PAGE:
Despite Geoffrey’s attempts at recording nearly two thousand years worth of history, Vergil nevertheless concluded in the Anglica that the Galfridian tome was not only an unreliable historical source, but that worse, the widely copied, used and referenced Historia manuscript was likely the cause of three centuries’ worth of historical errors (Carley 186). Throughout the Middle Ages, the Historia was considered an important text and an historically accurate document. Over two hundred manuscripts remain extant, a staggering number considering the survival rate of medieval manuscripts. But more importantly, the Historia was circulated not only in Latin, but in French and English, in both England and on the Continent. The large number of surviving manuscripts and its translations are proof of its popularity. However, while Geoffrey used Gildas, Bede and Nennius as his historical sources, as well as the Annales Cambriae, Welsh king-lists and genealogies, many of his claims have been largely dismissed by modern scholars as specious at best, and completely fabricated at worst. Vergil’s humanist training allowed him to conclude that the Historia was fantastical, based less on history and more on creative story-telling.
Vergil’s humanist attitude was certainly unlike those of his English contemporaries: while no longer as pronounced, the medieval confusion regarding history and myth endured long into the sixteenth century, and many Historians still had a difficult time differentiating between truth and fiction (Fussner 265). Vergil never had such doubts between historical fact and myth, basing what he wrote on evidence culled from various sources. Vergil’s objection to Geoffrey, in particular, was the Historia’s glorification of spectacular myths, and he dismissed two of Geoffrey’s chief heroes in turn: Brutus and Arthur. His treatment of the legend of Brutus, a descendant of Aeneas, was contemptuous; unlike many writers and antiquarians of the age who accepted the Galfridian Trojan myth as a part of their historical roots (despite varying degrees of uncertainty and skepticism over the years), Vergil categorically dismissed as completely false the possibility of the Brutus narrative. He defended his rejection of the British Trojan descent with rational arguments, then an unfamiliar tactic in historical documentation.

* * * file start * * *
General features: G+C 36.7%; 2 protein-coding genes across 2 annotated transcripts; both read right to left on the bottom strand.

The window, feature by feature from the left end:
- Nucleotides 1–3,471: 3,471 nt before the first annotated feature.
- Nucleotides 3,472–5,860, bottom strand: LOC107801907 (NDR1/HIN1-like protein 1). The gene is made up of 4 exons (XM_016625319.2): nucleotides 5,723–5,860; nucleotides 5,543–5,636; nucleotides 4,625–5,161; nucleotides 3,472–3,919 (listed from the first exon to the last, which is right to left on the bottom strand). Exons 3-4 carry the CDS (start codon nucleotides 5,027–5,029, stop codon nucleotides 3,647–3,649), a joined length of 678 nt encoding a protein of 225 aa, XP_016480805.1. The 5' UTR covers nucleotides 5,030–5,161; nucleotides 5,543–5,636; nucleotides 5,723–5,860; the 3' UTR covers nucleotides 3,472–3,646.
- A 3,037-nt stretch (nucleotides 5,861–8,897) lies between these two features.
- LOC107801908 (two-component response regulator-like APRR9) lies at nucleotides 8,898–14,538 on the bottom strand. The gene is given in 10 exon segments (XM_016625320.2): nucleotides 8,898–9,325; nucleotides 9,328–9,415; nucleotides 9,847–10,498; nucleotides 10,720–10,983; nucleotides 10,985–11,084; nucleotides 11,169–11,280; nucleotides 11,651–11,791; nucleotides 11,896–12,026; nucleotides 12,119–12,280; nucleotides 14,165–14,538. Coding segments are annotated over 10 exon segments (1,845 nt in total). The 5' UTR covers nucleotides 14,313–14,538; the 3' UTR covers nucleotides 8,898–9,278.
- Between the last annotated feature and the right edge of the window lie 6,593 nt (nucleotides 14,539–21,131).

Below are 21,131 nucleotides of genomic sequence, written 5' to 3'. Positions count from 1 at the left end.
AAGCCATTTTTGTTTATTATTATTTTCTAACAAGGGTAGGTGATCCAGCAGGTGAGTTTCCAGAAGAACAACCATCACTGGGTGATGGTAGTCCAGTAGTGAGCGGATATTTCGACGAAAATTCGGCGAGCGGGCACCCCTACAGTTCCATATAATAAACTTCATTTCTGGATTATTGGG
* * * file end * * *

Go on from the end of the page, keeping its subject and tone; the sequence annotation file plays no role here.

As a humanist, Vergil preferred rational thought over supernaturalism, and he was the first historian to introduce the exercise of logical thinking into the writing of English histories. From his humanist training, he discerned that Geoffrey’s treatment of Brutus was more fanciful than rational, and that the Historia was meant to be more affective than logical. Vergil declared that “Historie is a full rehersall and declaration of things don, not a gesse, or divination” (qtd. in Fussner 253). For him, it was more important to present facts and arguments, even those he would eventually reject, and allow the reader to come to a logical conclusion on his or her own. Of Geoffrey’s Brutus, he wrote: “I will nether affirme as trew, nether reproove as false, the judgement of one or other as concerning the originall of soe auncient a people, referring all things, as wee have don hertofore, to the consideracion of the reader” (253).
Because very little was written about the early stages of British history, most historians of the medieval period included accounts from the Historia into their own works, not necessarily because they believed them to be true but because contemporary wisdom and common practice called for their inclusion into other texts. Vergil refused to do the same; instead, he reasoned that since ancient writers of history did not mention Brutus, and since Britain was visible from the Gallic shores, it was entirely possible that the original inhabitants of Britain were not descendants of the Trojans at all, but instead, were people who emigrated from the Continent. He declared: “[I]t is not to bee thought that at enie time it lacked inhabitants, which might then receave them when all other londes didd, not awayghting or intertaining the exiled or hurtful roge runninge awaye owt of Spaine, Germanie, Fraunce, or Italie, as late Historiens make report” (253).